International Business Machines Corp. amassed more U.S. patents than any other company for the 21st straight year, helped by its push into big-data services, which glean insights by mining large quantities of information.
IBM’s 6,809 patents in 2013 scored an annual record, the company said today in a statement. With inventors from 41 countries, more than 31 percent of the patents came from overseas. South Korea’s Samsung Electronics Co. and Tokyo-based Canon Inc. ranked second and third. While computer-related patents can take almost three years to process, the annual list shows where companies are seeking growth opportunities.
As sluggish demand for computer hardware has dragged down revenue, IBM is focusing more on fast-growing areas such as analytics and cloud computing. Last week, IBM said it’s forming a separate division for its Watson tool -- a so-called cognitive technology that can analyze vast amounts of data and answer questions in plain English. Bernie Meyerson, vice president for innovation at IBM, said the unit relies on recent patents.
“The work on cognitive is based on numerous of the patents that were just issued related to Watson,” Meyerson said in an interview from IBM’s headquarters in Armonk, New York. “That new division is now a major commercial focus. By funding research in that area, you will fund patents in that area.”
Watson, known for beating humans on the television game show “Jeopardy!,” is proving to be one of IBM’s most high-profile bets. The company will invest more than $1 billion in the new division, which will have 2,000 employees, and give the unit its own headquarters in New York City.
The move is meant to spur growth as the company tries to get ahead of an industrywide shift to the cloud era, where information is stored online instead of onsite. The transition has stifled demand for traditional hardware and spawned a new crop of competitors. Even as IBM has held the top spot for patents issued for more than two decades, the company’s revenue has fallen for the past six reported quarters.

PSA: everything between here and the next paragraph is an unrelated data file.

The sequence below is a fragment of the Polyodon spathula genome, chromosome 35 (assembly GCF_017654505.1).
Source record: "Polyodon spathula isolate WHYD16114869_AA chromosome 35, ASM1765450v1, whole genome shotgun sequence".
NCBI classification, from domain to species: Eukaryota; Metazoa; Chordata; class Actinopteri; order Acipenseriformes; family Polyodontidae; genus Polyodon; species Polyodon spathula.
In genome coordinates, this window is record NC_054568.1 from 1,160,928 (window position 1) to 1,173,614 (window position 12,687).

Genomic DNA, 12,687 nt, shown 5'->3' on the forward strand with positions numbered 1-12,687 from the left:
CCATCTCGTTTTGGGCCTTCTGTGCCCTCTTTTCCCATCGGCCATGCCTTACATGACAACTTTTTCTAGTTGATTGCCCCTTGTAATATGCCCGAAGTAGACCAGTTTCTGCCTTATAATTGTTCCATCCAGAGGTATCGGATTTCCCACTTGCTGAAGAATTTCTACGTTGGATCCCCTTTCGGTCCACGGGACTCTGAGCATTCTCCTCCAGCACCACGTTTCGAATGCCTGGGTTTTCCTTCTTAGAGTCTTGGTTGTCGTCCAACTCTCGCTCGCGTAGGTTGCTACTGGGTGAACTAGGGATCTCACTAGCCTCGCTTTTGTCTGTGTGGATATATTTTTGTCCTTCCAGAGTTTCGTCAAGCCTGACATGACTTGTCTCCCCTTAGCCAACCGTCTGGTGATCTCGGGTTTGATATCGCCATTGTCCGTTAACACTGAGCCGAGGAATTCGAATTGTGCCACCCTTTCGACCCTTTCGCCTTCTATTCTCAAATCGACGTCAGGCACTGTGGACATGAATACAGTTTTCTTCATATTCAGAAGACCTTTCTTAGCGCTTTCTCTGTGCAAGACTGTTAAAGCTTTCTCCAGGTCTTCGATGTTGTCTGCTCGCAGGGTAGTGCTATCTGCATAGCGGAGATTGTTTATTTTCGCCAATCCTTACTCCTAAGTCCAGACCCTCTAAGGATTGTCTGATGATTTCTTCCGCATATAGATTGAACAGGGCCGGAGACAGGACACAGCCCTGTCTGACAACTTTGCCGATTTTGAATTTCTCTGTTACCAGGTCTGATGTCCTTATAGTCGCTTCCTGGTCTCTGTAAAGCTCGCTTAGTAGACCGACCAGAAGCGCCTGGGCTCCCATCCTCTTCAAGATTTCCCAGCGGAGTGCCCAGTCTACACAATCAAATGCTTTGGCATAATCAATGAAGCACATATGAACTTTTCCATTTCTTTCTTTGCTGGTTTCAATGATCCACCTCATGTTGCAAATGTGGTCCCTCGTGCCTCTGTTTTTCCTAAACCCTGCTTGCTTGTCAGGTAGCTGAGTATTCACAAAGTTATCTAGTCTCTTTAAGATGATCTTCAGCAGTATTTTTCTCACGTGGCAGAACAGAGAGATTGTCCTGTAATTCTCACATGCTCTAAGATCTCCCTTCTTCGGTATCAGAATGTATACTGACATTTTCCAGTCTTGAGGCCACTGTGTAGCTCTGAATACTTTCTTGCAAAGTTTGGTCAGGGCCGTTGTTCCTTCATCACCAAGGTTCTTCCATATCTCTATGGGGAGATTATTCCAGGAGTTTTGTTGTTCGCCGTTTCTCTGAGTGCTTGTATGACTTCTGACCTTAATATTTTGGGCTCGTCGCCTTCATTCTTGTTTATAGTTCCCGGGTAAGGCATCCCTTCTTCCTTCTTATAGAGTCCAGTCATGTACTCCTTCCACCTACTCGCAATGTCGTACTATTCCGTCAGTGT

To cope, IBM has spent more than $6 billion a year on research and development globally from 2010 to 2012. More than 8,000 inventors in 47 U.S. states and 41 countries contributed to last year’s patents, which give their owners the rights to block others from using the invention.
The latest batch of patents underscores the kinds of markets IBM is trying to enter. One invention allows Watson to better assess questions posed in natural language and determine confidence in the accuracy of an answer. In cloud computing, the company patented the ability to analyze encrypted data without compromising its security.
Samsung claimed the No. 2 spot in the U.S. patent tally, which it has held since 2007. It received almost 4,700, an 8 percent drop from the previous year.
Once again, only two other American companies made the top 10 in addition to IBM. In 2013, it was software maker Microsoft Corp. and phone-chip maker Qualcomm Inc.; the year before it was Microsoft and General Electric Co.
Google Inc., which ranked 11th, and Apple Inc., coming in at 13th, both rose into the top 20 for the first time together, research firm IFI Claims Patent Services said in a statement. BlackBerry Ltd. was 20th in 2013, up from 29th the previous year.
Patents help protect a company’s products from competitors and knockoffs. Even so, IBM rarely files infringement lawsuits. It spent four years talking with Amazon.com Inc. before suing over Internet commerce-related patents in October 2006. The companies settled seven months later, with Amazon paying an undisclosed amount.
IBM sent a letter to Twitter Inc., “alleging that we infringe on at least three U.S. patents held by IBM, and inviting us to negotiate a business resolution of the allegations,” according to a filing by the social-networking company in November. The patents relate to a networking technique based on common contacts, a way to show advertisements without interfering with an interactive site, and using interconnected computers to reduce Web traffic.
Meyerson said the company pursues negotiations like the one with Twitter when there’s a question of infringement to figure out a reasonable and nondiscriminatory licensing agreement. IBM’s trove of patents lets the computer-services giant generate about $1 billion a year in licensing revenue.
“We want to maintain leadership,” he said. “You want to get the innovations out there that will lead the next field.”
The Top 10 U.S. Patent Winners of 2013: 1) IBM 6,809 2) Samsung 4,675 3) Canon 3,825 4) Sony 3,098 5) Microsoft 2,660 6) Panasonic 2,601 7) Toshiba 2,416 8) Hon Hai 2,279 9) Qualcomm 2,103 10) LG Electronics 1,947 Source: IFI Claims Patent Services